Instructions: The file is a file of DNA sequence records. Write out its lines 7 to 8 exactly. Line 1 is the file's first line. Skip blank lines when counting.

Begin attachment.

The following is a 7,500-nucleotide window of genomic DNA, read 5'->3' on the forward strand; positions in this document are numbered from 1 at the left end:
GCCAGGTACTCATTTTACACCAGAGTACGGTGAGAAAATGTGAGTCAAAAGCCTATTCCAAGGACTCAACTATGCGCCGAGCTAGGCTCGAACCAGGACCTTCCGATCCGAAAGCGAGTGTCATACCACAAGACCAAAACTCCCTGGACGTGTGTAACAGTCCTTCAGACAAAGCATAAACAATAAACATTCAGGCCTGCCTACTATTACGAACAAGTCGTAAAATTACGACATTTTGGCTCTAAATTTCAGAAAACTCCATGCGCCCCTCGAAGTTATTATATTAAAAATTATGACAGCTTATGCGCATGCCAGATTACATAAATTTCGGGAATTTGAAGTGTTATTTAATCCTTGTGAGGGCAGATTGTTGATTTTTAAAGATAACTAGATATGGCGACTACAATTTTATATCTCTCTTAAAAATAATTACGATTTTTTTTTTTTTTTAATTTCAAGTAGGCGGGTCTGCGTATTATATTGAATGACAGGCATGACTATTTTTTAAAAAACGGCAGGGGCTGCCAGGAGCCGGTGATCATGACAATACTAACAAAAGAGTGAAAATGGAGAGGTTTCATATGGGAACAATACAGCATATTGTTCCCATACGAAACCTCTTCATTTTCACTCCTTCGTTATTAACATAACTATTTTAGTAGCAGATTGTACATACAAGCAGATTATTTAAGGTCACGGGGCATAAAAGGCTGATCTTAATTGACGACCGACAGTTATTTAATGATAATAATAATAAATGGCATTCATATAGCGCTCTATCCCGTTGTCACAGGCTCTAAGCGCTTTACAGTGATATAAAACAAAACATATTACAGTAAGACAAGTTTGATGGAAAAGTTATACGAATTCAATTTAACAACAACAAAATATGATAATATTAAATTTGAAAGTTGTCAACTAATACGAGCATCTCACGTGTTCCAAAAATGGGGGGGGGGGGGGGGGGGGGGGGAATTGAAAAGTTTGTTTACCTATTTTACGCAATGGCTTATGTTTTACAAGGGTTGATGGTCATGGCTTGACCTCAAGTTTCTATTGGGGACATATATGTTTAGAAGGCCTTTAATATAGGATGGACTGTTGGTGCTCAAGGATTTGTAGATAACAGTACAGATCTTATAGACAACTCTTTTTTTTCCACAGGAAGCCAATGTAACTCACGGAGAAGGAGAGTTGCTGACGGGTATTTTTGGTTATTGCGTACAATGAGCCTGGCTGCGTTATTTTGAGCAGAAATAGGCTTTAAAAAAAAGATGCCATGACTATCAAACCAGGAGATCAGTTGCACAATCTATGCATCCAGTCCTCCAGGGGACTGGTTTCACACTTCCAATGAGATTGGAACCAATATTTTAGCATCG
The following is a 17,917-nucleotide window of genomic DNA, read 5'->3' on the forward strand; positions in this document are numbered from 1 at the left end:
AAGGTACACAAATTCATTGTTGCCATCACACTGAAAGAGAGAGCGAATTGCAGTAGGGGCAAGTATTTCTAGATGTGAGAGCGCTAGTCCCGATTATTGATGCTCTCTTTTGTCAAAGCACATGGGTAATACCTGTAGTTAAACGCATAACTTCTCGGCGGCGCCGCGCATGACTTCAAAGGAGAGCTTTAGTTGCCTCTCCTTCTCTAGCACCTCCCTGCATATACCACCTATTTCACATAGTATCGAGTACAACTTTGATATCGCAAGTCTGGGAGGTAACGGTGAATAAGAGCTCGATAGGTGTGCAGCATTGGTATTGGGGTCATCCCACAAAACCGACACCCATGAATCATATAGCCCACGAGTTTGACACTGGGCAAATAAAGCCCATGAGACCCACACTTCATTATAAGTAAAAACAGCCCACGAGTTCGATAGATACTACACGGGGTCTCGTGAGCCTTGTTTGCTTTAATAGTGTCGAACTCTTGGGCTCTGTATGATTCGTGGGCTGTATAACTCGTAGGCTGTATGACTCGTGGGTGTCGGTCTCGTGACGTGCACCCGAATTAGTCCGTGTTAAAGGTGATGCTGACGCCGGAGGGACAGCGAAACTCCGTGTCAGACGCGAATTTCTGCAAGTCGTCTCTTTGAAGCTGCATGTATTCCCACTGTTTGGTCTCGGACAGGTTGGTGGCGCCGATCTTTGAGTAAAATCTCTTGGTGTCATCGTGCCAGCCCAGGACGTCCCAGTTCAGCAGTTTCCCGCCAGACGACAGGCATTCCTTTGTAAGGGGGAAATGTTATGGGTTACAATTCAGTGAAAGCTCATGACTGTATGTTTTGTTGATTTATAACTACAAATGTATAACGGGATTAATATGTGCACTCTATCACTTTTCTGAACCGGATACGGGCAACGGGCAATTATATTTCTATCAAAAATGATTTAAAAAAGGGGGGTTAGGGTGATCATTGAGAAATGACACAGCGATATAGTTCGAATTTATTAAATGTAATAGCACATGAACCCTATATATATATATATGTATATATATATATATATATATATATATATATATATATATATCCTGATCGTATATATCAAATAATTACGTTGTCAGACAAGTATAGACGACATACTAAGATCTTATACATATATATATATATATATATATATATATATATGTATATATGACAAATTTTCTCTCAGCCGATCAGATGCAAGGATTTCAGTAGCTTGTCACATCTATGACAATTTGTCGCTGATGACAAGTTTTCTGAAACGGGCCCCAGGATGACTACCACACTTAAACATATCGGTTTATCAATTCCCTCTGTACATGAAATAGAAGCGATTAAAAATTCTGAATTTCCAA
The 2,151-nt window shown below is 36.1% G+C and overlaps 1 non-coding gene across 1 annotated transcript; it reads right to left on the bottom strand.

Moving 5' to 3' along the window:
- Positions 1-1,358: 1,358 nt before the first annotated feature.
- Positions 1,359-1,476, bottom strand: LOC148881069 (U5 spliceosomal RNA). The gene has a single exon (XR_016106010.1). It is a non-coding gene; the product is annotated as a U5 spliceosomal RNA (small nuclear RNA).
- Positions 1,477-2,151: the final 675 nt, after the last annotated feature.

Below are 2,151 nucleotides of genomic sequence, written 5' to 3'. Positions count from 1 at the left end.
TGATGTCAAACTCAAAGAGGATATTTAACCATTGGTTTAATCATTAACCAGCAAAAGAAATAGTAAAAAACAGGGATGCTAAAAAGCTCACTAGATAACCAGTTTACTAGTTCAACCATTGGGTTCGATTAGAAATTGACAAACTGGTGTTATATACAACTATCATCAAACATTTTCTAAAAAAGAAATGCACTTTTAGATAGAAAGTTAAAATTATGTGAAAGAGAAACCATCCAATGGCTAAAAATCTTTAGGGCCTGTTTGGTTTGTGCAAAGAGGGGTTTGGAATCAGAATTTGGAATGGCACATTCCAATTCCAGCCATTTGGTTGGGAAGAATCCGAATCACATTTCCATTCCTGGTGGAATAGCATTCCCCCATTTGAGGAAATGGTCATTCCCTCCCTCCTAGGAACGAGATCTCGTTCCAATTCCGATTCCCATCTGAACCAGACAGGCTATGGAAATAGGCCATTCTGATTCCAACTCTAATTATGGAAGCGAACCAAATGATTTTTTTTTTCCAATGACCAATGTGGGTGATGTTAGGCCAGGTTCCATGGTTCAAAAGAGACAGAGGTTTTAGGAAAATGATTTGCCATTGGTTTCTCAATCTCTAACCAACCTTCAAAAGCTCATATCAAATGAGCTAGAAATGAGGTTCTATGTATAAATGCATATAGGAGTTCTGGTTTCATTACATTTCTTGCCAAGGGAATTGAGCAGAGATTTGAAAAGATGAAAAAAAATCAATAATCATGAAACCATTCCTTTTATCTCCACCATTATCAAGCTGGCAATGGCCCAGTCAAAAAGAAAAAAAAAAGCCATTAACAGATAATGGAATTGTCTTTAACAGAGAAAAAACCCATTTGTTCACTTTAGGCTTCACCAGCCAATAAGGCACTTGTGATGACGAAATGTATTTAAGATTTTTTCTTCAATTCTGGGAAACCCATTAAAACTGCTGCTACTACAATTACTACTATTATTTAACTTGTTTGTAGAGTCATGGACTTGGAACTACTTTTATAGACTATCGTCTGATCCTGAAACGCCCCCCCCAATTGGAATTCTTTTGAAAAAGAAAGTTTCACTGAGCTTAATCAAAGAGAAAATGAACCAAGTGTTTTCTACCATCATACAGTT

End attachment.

- Positions 1-1,358: 1,358 nt before the first annotated feature.
- Positions 1,359-1,476, bottom strand: LOC148881069 (U5 spliceosomal RNA). The gene has a single exon (XR_016106010.1). It is a non-coding gene; the product is annotated as a U5 spliceosomal RNA (small nuclear RNA).